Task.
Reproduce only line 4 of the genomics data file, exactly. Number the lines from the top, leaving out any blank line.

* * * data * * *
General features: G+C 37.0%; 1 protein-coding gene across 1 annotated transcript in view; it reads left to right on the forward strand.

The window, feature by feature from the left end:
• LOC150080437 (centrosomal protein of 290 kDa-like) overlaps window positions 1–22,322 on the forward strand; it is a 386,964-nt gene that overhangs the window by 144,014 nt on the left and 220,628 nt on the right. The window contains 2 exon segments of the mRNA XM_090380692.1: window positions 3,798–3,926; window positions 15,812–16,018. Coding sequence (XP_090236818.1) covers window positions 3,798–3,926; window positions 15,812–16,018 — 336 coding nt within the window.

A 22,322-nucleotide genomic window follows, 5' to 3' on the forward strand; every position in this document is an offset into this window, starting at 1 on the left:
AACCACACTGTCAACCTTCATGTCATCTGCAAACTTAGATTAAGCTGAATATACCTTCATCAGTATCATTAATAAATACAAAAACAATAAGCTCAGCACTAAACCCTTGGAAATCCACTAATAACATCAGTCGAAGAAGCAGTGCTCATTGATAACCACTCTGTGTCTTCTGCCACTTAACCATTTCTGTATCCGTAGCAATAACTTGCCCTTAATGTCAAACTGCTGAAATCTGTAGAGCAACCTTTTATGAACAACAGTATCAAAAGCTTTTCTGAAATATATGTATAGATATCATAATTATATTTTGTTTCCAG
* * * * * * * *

A 22,322-nucleotide genomic window follows, 5' to 3' on the forward strand; every position in this document is an offset into this window, starting at 1 on the left: